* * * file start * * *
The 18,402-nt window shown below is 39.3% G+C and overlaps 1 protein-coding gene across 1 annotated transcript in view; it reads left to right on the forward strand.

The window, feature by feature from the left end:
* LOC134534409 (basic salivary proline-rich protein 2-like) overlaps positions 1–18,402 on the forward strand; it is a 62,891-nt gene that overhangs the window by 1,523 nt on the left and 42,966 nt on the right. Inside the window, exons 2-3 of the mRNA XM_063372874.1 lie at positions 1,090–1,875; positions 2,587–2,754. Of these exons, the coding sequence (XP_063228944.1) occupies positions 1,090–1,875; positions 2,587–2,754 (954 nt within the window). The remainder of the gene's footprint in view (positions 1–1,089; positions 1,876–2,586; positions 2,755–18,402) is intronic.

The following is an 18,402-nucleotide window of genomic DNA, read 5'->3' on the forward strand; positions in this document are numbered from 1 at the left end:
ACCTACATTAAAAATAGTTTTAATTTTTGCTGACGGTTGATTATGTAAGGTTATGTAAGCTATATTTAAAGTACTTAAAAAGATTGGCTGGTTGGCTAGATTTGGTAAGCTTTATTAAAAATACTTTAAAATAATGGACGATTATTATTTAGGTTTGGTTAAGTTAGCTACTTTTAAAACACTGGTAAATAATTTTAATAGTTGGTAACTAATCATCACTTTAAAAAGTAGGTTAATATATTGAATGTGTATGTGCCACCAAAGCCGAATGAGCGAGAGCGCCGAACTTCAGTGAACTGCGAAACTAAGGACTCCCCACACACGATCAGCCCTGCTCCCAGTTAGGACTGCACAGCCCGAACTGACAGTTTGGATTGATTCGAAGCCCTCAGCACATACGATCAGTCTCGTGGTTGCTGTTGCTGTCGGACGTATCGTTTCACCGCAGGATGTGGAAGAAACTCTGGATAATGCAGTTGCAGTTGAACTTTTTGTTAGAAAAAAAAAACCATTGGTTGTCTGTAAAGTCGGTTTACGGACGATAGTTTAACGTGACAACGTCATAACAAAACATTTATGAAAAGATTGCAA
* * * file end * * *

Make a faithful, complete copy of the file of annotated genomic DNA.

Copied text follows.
The 18,402-nt window shown below is 39.3% G+C and overlaps 1 protein-coding gene across 1 annotated transcript in view; it reads left to right on the forward strand.

The window, feature by feature from the left end:
* LOC134534409 (basic salivary proline-rich protein 2-like) overlaps positions 1–18,402 on the forward strand; it is a 62,891-nt gene that overhangs the window by 1,523 nt on the left and 42,966 nt on the right. Inside the window, exons 2-3 of the mRNA XM_063372874.1 lie at positions 1,090–1,875; positions 2,587–2,754. Of these exons, the coding sequence (XP_063228944.1) occupies positions 1,090–1,875; positions 2,587–2,754 (954 nt within the window). The remainder of the gene's footprint in view (positions 1–1,089; positions 1,876–2,586; positions 2,755–18,402) is intronic.

The following is an 18,402-nucleotide window of genomic DNA, read 5'->3' on the forward strand; positions in this document are numbered from 1 at the left end:
ACCTACATTAAAAATAGTTTTAATTTTTGCTGACGGTTGATTATGTAAGGTTATGTAAGCTATATTTAAAGTACTTAAAAAGATTGGCTGGTTGGCTAGATTTGGTAAGCTTTATTAAAAATACTTTAAAATAATGGACGATTATTATTTAGGTTTGGTTAAGTTAGCTACTTTTAAAACACTGGTAAATAATTTTAATAGTTGGTAACTAATCATCACTTTAAAAAGTAGGTTAATATATTGAATGTGTATGTGCCACCAAAGCCGAATGAGCGAGAGCGCCGAACTTCAGTGAACTGCGAAACTAAGGACTCCCCACACACGATCAGCCCTGCTCCCAGTTAGGACTGCACAGCCCGAACTGACAGTTTGGATTGATTCGAAGCCCTCAGCACATACGATCAGTCTCGTGGTTGCTGTTGCTGTCGGACGTATCGTTTCACCGCAGGATGTGGAAGAAACTCTGGATAATGCAGTTGCAGTTGAACTTTTTGTTAGAAAAAAAAAACCATTGGTTGTCTGTAAAGTCGGTTTACGGACGATAGTTTAACGTGACAACGTCATAACAAAACATTTATGAAAAGATTGCAA